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Power Struggle in Iran

Written by A. Savyon and Y. Mansharof - Memri

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April 2, 2008
Memri No. 430 
By: A. Savyon and Y. Mansharof
Staged Majlis Elections, Elimination of Reformist Political Representation, Abolition of 'Rule of the Jurisprudent'
Introduction
Elections for the Eighth Majlis were held March 14, 2008 in Iran. As in previous elections, the Iranian regime continued in its elimination of reformist political representation. Most reformist candidates in these elections were disqualified by the Guardian Council, the conservative body constitutionally authorized to vet Majlis candidates which is headed by Ayatollah Ahmad Jannati.


With the reformists out of the way [1], the elections for the Eighth Majlis were reduced to an arena for the struggle between the various conservative factions, i.e. radical conservatives who support Iranian President Mahmoud Ahmadinejad, and other traditional conservatives, including his critics, who oppose him.

Implications of the Elections: Structural Change to Iran's Islamic Regime - Elimination of Reformist Political Representation, De Facto Abolition of Velayat-e Faqih (Rule of the Jurisprudent)
The regime's efforts to eliminate any reformist political representation include not only disqualification of reformist candidates, but also the banning of reformist activity, including the publication of papers and the activity of women's organizations. [2]

In the run-up to the June 2005 presidential election that put Mahmoud Ahmadinejad in power, Iranian Supreme Leader Ali Khamenei was still emphasizing that the Iranian regime consisted of a conservative and a reformist "wing," each balancing the other and both loyal to the regime. When, in that election, the Guardian Council disqualified all reformist candidates, Khamenei ordered it to accept the two most prominent reformist candidates, Mostafa Moin and Mohsen Mehralizadeh. [3]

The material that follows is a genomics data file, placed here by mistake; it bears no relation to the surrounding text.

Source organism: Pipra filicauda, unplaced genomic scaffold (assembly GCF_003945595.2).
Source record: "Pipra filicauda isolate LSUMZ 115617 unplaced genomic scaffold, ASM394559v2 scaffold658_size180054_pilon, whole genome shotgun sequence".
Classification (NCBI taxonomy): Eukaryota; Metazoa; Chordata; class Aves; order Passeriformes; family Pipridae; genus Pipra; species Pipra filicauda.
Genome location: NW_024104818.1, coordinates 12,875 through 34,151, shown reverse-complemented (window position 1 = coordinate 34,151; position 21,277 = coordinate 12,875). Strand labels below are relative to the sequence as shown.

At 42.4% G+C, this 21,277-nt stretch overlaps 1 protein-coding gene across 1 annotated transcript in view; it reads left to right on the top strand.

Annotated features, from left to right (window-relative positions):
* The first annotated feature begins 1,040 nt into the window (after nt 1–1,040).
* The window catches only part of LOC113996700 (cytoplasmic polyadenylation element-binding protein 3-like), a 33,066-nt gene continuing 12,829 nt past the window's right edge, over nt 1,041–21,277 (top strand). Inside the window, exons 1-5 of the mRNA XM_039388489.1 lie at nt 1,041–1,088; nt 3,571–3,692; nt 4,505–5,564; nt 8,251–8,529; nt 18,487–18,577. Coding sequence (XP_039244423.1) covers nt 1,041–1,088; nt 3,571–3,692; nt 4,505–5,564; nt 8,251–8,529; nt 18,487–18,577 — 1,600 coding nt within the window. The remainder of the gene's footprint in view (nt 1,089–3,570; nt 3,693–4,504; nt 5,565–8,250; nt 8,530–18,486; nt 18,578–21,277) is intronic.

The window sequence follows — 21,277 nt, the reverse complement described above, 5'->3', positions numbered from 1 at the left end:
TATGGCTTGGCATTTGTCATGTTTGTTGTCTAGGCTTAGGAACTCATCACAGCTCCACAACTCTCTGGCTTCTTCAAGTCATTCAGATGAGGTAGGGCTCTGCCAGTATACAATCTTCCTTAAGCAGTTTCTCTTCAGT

However, in the campaign for the Eighth Majlis elections, the reformists were de facto eliminated, with Khamenei's consent.

The ayatollahs loyal to the regime, led by Khamenei - who in effect oversee and direct Iran's political system from behind the scenes - would rather build the foundation of the country's political system by placing former IRGC officers, whom they see as loyal to the regime, in official positions. Thus, all branches of Iran's political system are being infiltrated by the military, who implement the policies of Ahmadinejad under Khamenei's oversight. Furthermore, Khamenei is broadly using the IRGC cadres to establish his own loyal support base, thus not only agreeing to allow IRGC members into the government, the Majlis, and other state institutions, but actively encouraging them to do so, and to establish themselves firmly within them.

With these moves, Khamenei is violating Ayatollah Ruhollah Khomeini's strict ban on military personnel entering the political sphere. In the past two years, the military's takeover of the political system had become nearly complete, and the Eighth Majlis elections results gave the final approval to the elimination of Khomeini's principle of Velayat-e Faqih, the rule of the jurisprudent. [4]

The takeover of the regime was noted by MEMRI in a special report published soon after Ahmadinejad was elected president in June 2005 (see MEMRI Inquiry & Analysis No. 229, "Iran's 'Second Islamic Revolution'"). [5] According to the report, "with the results of the June 2005 election, Khamenei and his conservative followers in the religious establishment and in the military (i.e. in the IRGC and the [paramilitary] Basij [organization]) have completed their 'Second Islamic Revolution'... aimed at consolidating their control over the centers of power at all levels: the municipalities, the Majlis, and the presidency... Prior to the elections, the military apparatus, the judicial system, and the religious establishment had already been in the hands of the conservative circles... The 'Second Islamic Revolution' also seems to involve the rise of the younger generation, with the regime's top executive posts being held by conservatives of the 'middle generation' of the Islamic revolution. Despite statements by Khamenei that the regime is based on two 'wings,' i.e. reformist and conservative, all branches of the government are now in the hands of the conservatives."